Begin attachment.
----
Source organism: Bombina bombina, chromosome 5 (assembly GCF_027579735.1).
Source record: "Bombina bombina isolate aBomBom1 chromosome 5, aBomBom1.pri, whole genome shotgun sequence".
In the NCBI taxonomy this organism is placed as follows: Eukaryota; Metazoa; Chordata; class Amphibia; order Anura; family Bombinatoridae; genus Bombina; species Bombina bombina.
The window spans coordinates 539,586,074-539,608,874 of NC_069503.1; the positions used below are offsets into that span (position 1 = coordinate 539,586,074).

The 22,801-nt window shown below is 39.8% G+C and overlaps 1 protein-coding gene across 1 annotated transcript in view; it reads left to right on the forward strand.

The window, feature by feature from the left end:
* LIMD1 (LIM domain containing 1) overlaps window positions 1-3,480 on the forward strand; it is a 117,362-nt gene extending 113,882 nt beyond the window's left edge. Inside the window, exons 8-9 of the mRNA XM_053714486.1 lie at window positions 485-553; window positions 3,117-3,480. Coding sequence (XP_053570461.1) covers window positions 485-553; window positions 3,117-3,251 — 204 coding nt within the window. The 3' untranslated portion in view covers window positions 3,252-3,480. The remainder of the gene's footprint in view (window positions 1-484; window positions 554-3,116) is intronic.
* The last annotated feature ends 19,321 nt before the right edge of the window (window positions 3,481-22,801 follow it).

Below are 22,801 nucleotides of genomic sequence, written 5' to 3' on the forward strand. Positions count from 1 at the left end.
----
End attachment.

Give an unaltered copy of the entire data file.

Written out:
Source organism: Bombina bombina, chromosome 5 (assembly GCF_027579735.1).
Source record: "Bombina bombina isolate aBomBom1 chromosome 5, aBomBom1.pri, whole genome shotgun sequence".
In the NCBI taxonomy this organism is placed as follows: Eukaryota; Metazoa; Chordata; class Amphibia; order Anura; family Bombinatoridae; genus Bombina; species Bombina bombina.
The window spans coordinates 539,586,074-539,608,874 of NC_069503.1; the positions used below are offsets into that span (position 1 = coordinate 539,586,074).

The 22,801-nt window shown below is 39.8% G+C and overlaps 1 protein-coding gene across 1 annotated transcript in view; it reads left to right on the forward strand.

The window, feature by feature from the left end:
* LIMD1 (LIM domain containing 1) overlaps window positions 1-3,480 on the forward strand; it is a 117,362-nt gene extending 113,882 nt beyond the window's left edge. Inside the window, exons 8-9 of the mRNA XM_053714486.1 lie at window positions 485-553; window positions 3,117-3,480. Coding sequence (XP_053570461.1) covers window positions 485-553; window positions 3,117-3,251 — 204 coding nt within the window. The 3' untranslated portion in view covers window positions 3,252-3,480. The remainder of the gene's footprint in view (window positions 1-484; window positions 554-3,116) is intronic.
* The last annotated feature ends 19,321 nt before the right edge of the window (window positions 3,481-22,801 follow it).

Below are 22,801 nucleotides of genomic sequence, written 5' to 3' on the forward strand. Positions count from 1 at the left end.